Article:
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SPECIAL REPORT: The future for whiskies

Spiros Malandrakis, senior alcoholic drinks analyst at Euromonitor, provides a preview of the year ahead and beyond for global whisk(e)y brands
The golden era of Scotch is now in full swing. The introduction of a stringent and costly if essential and long overdue verification scheme will tighten production methods, cement the category’s clout and draw a line in the proverbial peat for the waves of adulterated and counterfeit products hitting still insatiable emerging markets.

Increased production capacity, ambitious investments and the re-opening of once mothballed distilleries will keep underscoring key players’ resolve while providing a hefty measure of confidence for the category’s long term prospects in the face of on-going developing market volatility.

Immersive retailing ‘embassies’ incorporating local cultural nuances such as the ‘House of Diageo ‘in Seoul will spearhead the premiumisation offensive while an irreverent reimagining of positioning and promotional campaigns – such as Ballantine’s on-line only feature showcasing a skateboarder interpreting Carmen – will target members of the ever elusive millennial generation in the west.

Rapidly diminishing stocks, a sense of urgency and increasingly more adventurous and irreverent distillers will bring the no-age experiment to the fore. Following the Macalan’s colour coded launches, Glenfiddich’s special cask expressions and Talisker Storm’s embrace of a strong narrative over clinically conservative maturation dates, Scotch will finally get some room for experimentation. Even more leftfield, controversial or niche products like premium single grain or Kosher certified offerings will complement fresh approaches to tasting such as food pairing initiatives.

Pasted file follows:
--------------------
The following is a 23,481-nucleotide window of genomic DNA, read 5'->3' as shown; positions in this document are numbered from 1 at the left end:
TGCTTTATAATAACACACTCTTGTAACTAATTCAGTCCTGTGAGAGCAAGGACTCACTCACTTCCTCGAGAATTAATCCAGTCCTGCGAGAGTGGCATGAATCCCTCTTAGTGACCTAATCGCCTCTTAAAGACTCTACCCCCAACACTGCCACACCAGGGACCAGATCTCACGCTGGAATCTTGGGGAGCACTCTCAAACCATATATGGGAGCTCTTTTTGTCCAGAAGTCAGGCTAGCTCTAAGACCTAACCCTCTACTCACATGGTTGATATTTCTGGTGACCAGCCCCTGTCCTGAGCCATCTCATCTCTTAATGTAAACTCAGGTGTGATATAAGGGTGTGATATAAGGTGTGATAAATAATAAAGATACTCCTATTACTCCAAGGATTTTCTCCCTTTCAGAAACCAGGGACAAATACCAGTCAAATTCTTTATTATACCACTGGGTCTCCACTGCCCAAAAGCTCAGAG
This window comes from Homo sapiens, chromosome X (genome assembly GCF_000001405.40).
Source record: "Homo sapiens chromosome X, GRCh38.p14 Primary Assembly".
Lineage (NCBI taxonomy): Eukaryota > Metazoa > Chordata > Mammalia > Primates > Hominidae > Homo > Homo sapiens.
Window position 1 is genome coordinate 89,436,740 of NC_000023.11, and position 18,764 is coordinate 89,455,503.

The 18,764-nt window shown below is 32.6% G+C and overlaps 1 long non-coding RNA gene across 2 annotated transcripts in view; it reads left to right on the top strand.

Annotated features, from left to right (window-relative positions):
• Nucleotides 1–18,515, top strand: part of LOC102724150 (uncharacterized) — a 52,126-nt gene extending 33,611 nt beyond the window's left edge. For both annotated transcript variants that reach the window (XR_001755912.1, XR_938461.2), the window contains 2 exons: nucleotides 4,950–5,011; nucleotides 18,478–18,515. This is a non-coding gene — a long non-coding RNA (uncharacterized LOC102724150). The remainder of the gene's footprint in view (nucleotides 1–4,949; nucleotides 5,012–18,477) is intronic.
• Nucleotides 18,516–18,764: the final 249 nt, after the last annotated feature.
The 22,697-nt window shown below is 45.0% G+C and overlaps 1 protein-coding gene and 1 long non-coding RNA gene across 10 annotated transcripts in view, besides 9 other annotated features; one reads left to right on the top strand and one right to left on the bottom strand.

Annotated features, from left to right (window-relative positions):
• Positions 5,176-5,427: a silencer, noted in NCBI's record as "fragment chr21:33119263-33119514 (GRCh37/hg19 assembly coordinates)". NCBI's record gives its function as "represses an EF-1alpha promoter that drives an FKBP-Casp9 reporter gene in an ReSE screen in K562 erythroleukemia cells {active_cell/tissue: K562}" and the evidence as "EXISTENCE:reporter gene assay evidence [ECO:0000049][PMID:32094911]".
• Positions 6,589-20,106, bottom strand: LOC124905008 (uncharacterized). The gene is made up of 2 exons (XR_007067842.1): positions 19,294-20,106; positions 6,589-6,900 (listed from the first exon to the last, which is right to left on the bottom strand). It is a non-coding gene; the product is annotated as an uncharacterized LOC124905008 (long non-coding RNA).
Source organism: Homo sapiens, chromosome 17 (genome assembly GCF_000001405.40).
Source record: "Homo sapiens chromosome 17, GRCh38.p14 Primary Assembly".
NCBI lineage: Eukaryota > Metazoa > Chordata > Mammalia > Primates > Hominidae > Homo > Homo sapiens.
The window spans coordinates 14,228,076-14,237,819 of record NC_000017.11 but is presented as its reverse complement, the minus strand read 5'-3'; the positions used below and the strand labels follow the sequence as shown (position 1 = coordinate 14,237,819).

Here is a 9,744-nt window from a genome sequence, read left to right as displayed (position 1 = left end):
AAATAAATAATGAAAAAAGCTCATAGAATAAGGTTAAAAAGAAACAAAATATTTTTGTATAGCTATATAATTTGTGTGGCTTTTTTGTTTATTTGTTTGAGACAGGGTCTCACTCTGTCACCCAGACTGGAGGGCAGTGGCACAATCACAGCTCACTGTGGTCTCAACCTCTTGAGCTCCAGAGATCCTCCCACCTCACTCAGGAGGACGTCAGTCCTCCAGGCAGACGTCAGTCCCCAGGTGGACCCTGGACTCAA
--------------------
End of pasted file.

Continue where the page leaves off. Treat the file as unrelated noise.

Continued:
Luck of the Irish

With key players consolidating their position and following in the footsteps of their Scotch siblings, Irish whiskey will reiterate its enviable position as one of the star performers within the entire spirits battleground. Boutique offerings and a tactical embrace of heritage will inform the category’s higher end aspirations at the same time that, a moderate, tentative yet increasingly more progressive approach to flavour sophistication will continue attracting the hordes of young urbanites looking for an entry point in the evolving dark spirits segment.

Jockey full of bourbon

Currently reaping the benefits of its pioneering role in spearheading fearless experimentation, the mixology-led revisiting of pre-prohibitionary cocktails, influential pop culture references – not least the ‘Mad Men effect’ – a myriad of awards and distinctions and the momentum provided by its buoyant home market, American whiskey will retain the limelight for the foreseeable future.

As per our previous predictions, overproof offerings will finally move centre stage while Maker Mark’s desperate and much vaunted watering down of its iconic recipe and the fiasco that ensued will serve as cautionary tale moving forward. Diageo’s recent move to raise Bulleit’s abv to 45% should be viewed as a sign that the ovenproof allure goes beyond irreverent microdistillers.

Japan Rising

Japanese whiskey is finally out of the shadows and a very long way from its humble beginnings as a bootleg spirit heavily adulterated with spices and perfumes. Underscoring its meticulously crafted offerings and highlighting its perfectionist attention to detail, higher end offerings will rival some of the most prestigious Scotch drams. While consumption in the category’s home country will retain focus on highball cocktails and lower to mid range varietals, exports will gain further traction – not least if Suntory completes the acquisition of Beam, gaining access to distribution networks and expertise in western markets.

Canadian and the Others

Highlighting its casual character and affordability while finally embracing flavour sophistication, Canadian whiskey will remain a niche with great untapped potential.

Other whiskeys, a category that is by definition dominated by lower end varietals in India will retain its role as a stepping stone for aspiring drinkers to later graduate into blended and single malts. While a certain deceleration in emerging nations should be expected both in the context of the ongoing shift to higher end varietals and due to temporary macroeconomic blips, other whiskey will also witness unlikely additions.

Microdistilleries popping up from Sweden to France will deconstruct established notions about the entire category and push experimentation and industry definitions to their limits.

3 March 2014 - Spiros Malandrakis Euromonitor International, Senior Alcoholic Drinks Analyst